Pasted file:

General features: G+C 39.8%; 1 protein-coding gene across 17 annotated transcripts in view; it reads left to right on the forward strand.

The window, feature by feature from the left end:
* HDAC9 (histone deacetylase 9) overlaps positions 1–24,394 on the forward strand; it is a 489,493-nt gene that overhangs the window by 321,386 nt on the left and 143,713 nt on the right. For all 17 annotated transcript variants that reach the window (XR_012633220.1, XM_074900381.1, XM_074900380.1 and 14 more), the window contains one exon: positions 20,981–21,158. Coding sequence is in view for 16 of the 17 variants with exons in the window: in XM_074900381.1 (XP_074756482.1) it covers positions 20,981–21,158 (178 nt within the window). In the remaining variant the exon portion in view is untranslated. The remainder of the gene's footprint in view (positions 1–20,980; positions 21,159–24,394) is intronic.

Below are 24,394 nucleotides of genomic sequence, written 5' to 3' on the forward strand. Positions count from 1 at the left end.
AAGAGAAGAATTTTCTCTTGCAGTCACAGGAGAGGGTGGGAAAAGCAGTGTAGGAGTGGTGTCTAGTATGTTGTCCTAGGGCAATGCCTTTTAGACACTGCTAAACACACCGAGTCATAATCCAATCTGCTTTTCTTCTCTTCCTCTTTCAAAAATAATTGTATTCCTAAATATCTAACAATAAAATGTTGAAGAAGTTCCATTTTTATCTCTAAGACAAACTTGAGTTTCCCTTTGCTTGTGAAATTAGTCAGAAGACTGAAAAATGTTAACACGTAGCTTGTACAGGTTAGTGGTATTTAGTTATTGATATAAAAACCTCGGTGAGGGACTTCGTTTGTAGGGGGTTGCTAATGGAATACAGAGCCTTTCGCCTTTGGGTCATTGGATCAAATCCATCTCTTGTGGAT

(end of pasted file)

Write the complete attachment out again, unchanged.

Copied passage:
General features: G+C 39.8%; 1 protein-coding gene across 17 annotated transcripts in view; it reads left to right on the forward strand.

The window, feature by feature from the left end:
* HDAC9 (histone deacetylase 9) overlaps positions 1–24,394 on the forward strand; it is a 489,493-nt gene that overhangs the window by 321,386 nt on the left and 143,713 nt on the right. For all 17 annotated transcript variants that reach the window (XR_012633220.1, XM_074900381.1, XM_074900380.1 and 14 more), the window contains one exon: positions 20,981–21,158. Coding sequence is in view for 16 of the 17 variants with exons in the window: in XM_074900381.1 (XP_074756482.1) it covers positions 20,981–21,158 (178 nt within the window). In the remaining variant the exon portion in view is untranslated. The remainder of the gene's footprint in view (positions 1–20,980; positions 21,159–24,394) is intronic.

Below are 24,394 nucleotides of genomic sequence, written 5' to 3' on the forward strand. Positions count from 1 at the left end.
AAGAGAAGAATTTTCTCTTGCAGTCACAGGAGAGGGTGGGAAAAGCAGTGTAGGAGTGGTGTCTAGTATGTTGTCCTAGGGCAATGCCTTTTAGACACTGCTAAACACACCGAGTCATAATCCAATCTGCTTTTCTTCTCTTCCTCTTTCAAAAATAATTGTATTCCTAAATATCTAACAATAAAATGTTGAAGAAGTTCCATTTTTATCTCTAAGACAAACTTGAGTTTCCCTTTGCTTGTGAAATTAGTCAGAAGACTGAAAAATGTTAACACGTAGCTTGTACAGGTTAGTGGTATTTAGTTATTGATATAAAAACCTCGGTGAGGGACTTCGTTTGTAGGGGGTTGCTAATGGAATACAGAGCCTTTCGCCTTTGGGTCATTGGATCAAATCCATCTCTTGTGGAT